This Day in History

Posted: Monday, January 14, 2008

In Alaska

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• In 1869, the USS Saginaw, under the command of U.S. Navy Commander Richard W. Meade, shelled a number of Kake villages.

• In 1959, Gov. William Egan suffered an acute pancreatic attack. Applications opened for new state of Alaska license plates.

• In 1971, Gov. William Egan announced plans to construct three new state ferries and the planned sale of the ferry Wickersham.

• In 1979, Canadian and Alaska fishermen questioned long-term effects of Japanese presence in northwest coast fisheries. The Armed Forces Radio Network sent satellite television to remote military posts, with the Defense Department's first TV network at Elmendorf Air Force Base.

In the nation

• In 1639, the first constitution of Connecticut - the "Fundamental Orders" - was adopted.

• In 1784, the United States ratified a peace treaty with England, ending the Revolutionary War.

• In 1952, NBC's "Today" show premiered, with Dave Garroway as the host, or "communicator," as he was officially known.

• In 1963, George C. Wallace was sworn in as governor of Alabama with a pledge of "segregation forever."

• In 1969, 27 people aboard the aircraft carrier USS Enterprise were killed in an explosion that ripped through the ship off Hawaii.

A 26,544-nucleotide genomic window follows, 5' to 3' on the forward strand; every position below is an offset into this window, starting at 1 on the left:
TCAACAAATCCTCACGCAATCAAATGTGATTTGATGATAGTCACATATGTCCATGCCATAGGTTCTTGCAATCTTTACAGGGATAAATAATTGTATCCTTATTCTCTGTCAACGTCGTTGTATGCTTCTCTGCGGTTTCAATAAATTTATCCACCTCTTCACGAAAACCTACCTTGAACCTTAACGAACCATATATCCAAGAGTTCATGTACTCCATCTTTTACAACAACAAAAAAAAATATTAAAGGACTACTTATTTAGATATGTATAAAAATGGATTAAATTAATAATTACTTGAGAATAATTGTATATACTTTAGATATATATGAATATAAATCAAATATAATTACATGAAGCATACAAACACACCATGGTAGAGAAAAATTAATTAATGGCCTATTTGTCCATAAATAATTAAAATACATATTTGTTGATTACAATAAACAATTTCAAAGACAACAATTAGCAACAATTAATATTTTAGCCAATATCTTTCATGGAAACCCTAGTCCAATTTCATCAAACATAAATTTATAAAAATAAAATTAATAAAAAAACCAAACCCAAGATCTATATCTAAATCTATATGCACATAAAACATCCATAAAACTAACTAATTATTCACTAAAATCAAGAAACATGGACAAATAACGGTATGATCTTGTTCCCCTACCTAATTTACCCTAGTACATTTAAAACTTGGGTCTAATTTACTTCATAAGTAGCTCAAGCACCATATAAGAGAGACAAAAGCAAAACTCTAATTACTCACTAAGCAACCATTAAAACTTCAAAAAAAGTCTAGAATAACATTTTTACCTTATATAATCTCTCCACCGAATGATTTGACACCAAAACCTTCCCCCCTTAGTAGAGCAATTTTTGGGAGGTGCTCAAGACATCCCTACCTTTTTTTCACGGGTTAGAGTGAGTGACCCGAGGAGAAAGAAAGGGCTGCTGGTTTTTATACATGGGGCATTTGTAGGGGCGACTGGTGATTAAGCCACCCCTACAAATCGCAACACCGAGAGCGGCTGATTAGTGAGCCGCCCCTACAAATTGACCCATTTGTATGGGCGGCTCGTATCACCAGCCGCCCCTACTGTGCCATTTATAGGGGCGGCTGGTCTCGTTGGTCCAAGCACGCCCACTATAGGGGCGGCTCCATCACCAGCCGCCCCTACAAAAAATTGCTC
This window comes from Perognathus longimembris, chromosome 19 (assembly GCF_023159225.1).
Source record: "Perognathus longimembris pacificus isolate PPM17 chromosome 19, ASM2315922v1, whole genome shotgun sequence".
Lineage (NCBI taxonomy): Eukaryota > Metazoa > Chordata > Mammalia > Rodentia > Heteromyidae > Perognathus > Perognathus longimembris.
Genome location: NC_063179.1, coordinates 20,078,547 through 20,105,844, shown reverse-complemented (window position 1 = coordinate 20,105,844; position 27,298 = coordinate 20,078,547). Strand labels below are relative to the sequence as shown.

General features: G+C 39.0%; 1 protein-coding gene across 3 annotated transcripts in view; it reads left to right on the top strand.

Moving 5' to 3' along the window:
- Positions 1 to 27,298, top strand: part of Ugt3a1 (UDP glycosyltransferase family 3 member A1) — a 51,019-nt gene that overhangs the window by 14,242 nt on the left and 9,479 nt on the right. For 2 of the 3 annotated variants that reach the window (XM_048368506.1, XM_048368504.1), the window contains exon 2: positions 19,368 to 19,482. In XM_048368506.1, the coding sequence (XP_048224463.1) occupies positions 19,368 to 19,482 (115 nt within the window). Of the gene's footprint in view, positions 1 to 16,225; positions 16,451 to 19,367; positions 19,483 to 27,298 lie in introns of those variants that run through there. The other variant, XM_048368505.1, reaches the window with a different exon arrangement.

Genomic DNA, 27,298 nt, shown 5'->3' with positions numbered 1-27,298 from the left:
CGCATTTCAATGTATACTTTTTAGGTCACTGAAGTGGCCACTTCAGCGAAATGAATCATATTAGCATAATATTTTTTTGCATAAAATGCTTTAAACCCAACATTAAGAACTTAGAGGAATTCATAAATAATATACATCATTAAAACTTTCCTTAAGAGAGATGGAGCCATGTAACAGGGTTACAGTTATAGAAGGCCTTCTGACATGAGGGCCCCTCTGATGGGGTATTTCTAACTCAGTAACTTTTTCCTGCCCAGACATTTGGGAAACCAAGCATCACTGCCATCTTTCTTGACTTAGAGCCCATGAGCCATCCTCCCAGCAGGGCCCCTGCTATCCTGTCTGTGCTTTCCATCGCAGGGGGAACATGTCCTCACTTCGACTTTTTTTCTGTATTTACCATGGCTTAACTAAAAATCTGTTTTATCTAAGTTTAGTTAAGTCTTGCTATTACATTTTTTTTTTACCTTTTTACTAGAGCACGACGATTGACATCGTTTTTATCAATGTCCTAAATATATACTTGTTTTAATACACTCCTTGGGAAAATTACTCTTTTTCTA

• In 1970, Diana Ross and the Supremes performed their last concert together, at the Frontier Hotel in Las Vegas.

• In 1998, Whitewater prosecutors questioned Hillary Rodham Clinton at the White House for 10 minutes about the gathering of FBI background files on past Republican political appointees. (Sources quoted the first lady as saying she knew nothing about any such collection of files.)

• In 2003, Kmart Corp. announced its biggest round of cutbacks yet, saying it would close 326 more stores and eliminate 37,000 more jobs in hopes of getting out of bankruptcy by the end of April 2003. (Kmart emerged from Chapter 11 protection in May 2003.) Thousands of General Electric Co. employees across the country began a two-day strike to protest higher health insurance costs.

• In 2007, President Bush, facing opposition from both parties over his plan to send more troops to Iraq, said on CBS' "60 Minutes" that he had the authority to act no matter what Congress wanted. On "Fox News Sunday," Vice President Dick Cheney asserted that lawmakers' criticism would not influence Bush's plans and he dismissed any effort to "run a war by committee."



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